Avoiding Homeownership Barriers

Think you can’t buy a home? Think again.

In November 2013, Trulia conducted a survey of renters who wanted to buy a property, inquiring about the challenges they faced. Several hurdles to home ownership were mentioned by survey respondents, all of which are described below.

Let’s take a look at each of these barriers to homeownership and see how you can overcome them.

Mortgage Pre-Qualification

The ability to qualify for a mortgage is determined by a combination of criteria. Let’s take a look at the issues that buyers have the greatest trouble with:

Not Enough Money for a Down Payment

Saving for a down payment was cited by a whopping 55 percent of survey respondents as the most difficult challenge to overcome when it came to purchasing a property.

What exactly is the issue here? In order to avoid paying mortgage insurance, many lenders want you to put down 20% of the purchase price on a home. Given the current average property price of around $200,000, this can be a significant sum to come up with. But it’s not out of the question.

If having a home is a desire of yours, make it a priority. Examine your present budget and identify areas where you may save money. Is it possible to rent a smaller apartment? Is it possible for you to temporarily return to your parents’ house? Is it possible for you to work a second job?

Place the funds in a high-yielding savings account. Also, resist the temptation to cash in a life insurance policy, borrow from your 401(k), or put your funds into high-risk investments in the hopes of a speedier return. In the long run, these behaviors aren’t worth it.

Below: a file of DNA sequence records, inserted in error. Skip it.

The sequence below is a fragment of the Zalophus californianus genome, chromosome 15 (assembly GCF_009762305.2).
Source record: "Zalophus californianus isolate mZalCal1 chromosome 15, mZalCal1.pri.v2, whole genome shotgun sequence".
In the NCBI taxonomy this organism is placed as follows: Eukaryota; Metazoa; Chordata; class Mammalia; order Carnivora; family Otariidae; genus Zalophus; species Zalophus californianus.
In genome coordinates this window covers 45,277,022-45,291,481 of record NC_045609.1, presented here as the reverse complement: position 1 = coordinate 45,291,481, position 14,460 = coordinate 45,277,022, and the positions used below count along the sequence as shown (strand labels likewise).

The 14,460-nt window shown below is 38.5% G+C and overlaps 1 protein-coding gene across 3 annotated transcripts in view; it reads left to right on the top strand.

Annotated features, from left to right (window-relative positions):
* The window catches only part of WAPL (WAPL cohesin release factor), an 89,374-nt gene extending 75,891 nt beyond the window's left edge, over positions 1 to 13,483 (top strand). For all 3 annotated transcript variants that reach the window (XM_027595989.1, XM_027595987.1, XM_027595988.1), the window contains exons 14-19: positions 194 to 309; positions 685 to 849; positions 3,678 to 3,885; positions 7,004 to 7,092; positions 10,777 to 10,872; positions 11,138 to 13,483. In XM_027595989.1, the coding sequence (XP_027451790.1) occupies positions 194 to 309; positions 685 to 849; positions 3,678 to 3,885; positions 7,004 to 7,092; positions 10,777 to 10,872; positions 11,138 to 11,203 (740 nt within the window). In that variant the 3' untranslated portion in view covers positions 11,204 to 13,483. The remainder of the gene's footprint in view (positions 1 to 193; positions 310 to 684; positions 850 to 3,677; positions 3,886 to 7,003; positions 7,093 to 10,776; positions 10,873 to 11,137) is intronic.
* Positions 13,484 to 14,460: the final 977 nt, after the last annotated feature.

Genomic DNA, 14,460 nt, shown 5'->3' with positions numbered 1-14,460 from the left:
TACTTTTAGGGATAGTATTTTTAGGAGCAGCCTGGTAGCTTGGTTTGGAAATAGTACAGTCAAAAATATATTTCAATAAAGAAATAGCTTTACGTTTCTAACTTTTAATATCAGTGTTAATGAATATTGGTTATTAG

Having a Bad Credit Record

FICO, or the Fair Isaac Corporation, assigns you a credit score. The credit history gathered by three major credit-reporting bureaus: TransUnion, Experian, and Equifax, determines it. (In reality, you’ll have three credit scores, one for each bureau.) Lenders are usually interested in the median score.)

A credit score of 740 or higher is regarded good by most lenders, while anything below 600 is considered bad.

It’s time to learn about your credit score if you don’t already know it. Each year, you can (and should) request a free credit report from each of the three credit bureaus. All of these can be seen at annualcreditreport.com.

(Please note that you will receive a credit report, which will not include your numerical FICO credit score.) However, it will show your credit history, including any negative marks that may exist.)

Examine your report carefully, and if you find any inaccuracies, call the credit bureau right once to dispute the claims.

What if there aren’t any mistakes? Maintaining excellent credit practices should be a priority. The length of time your accounts have been open, the amount of outstanding debt you presently have, whether you’ve recently opened new accounts, the sorts of credit you utilize, and your payment history all contribute to your credit score.

Being unemployed over an extended period of time

Lenders will look at your work history for the last two years. This could be a stumbling barrier for you if you’ve worked a lot of part-time jobs, recently graduated, or otherwise don’t have a consistent income.

In these situations, the best course of action is to ensure that all of your other financial ducks are in a row. Clean up your credit, put money aside, and make sure you pay your payments on time. Reduce or eliminate your debt to bring your debt-to-income ratio down to a manageable level.